It’s one thing to survive in harsh environments, but quite another to hit the reset button when faced with an imminent threat. Only one animal is known to have this remarkable ability: a small species of jellyfish, Turritopsis dohrnii, first discovered in the 1880s in the Mediterranean Sea and highlighted as a uniquely enduring organism in the exhibition Life at the Limits: Stories of Amazing Species.

Like all jellyfish, Turritopsis dohrnii begins life as a larva, called a planula, which develops from a fertilized egg. A planula swims at first, then settles on the sea floor and grows into a cylindrical colony of polyps. These ultimately spawn free-swimming, genetically identical medusae—the animals we recognize as jellyfish—which grow to adulthood in a matter of weeks.

Fully grown, Turritopsis dohrnii is only about 4.5 mm (0.18 inches) across, smaller than a pinky nail. A bright-red stomach is visible in the middle of its transparent bell, and the edges are lined with up to 90 white tentacles. These tiny, transparent creatures have an extraordinary survival skill, though. In response to physical damage or even starvation, they take a leap back in their development process, transforming back into a polyp. In a process that looks remarkably like immortality, the born-again polyp colony eventually buds and releases medusae that are genetically identical to the injured adult.  In fact, since this phenomenon was first observed in the 1990s, the species has come to be called “the immortal jellyfish.”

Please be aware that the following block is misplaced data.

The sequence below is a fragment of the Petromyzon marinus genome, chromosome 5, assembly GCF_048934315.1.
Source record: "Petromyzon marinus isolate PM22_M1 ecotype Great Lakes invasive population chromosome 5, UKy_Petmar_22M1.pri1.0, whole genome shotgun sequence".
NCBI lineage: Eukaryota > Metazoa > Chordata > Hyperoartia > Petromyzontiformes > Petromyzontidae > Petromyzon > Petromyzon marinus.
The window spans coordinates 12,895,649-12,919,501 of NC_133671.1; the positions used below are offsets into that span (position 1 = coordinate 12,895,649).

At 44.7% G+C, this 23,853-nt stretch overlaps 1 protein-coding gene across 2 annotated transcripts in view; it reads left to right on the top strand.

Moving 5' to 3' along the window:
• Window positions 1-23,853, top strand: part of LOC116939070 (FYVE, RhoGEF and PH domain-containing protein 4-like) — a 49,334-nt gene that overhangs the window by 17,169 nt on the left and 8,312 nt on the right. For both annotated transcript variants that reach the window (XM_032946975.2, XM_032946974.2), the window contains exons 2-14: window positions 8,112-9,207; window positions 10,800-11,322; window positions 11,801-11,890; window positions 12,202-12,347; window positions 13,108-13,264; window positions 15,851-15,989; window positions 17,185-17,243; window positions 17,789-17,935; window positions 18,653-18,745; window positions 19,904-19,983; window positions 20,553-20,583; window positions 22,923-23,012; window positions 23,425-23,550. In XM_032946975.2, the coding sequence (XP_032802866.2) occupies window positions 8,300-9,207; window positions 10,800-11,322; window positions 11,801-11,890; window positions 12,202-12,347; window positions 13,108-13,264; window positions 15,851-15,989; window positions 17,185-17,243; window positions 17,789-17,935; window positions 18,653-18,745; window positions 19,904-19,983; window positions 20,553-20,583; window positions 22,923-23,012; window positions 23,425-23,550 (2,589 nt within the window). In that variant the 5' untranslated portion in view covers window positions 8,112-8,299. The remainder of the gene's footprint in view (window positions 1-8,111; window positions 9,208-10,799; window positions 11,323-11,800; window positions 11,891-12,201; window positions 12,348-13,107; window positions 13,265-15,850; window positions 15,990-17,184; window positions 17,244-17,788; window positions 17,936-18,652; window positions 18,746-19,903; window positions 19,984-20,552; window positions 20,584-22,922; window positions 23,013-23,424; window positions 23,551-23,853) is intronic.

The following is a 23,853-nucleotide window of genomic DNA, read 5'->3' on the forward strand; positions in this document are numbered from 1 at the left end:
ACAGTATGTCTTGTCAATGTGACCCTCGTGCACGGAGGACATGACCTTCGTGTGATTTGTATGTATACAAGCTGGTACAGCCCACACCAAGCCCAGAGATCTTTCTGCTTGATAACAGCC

Learn more about the cellular process behind this ability

Image: © Takashi Murai/The New York Times Syndicate/Redux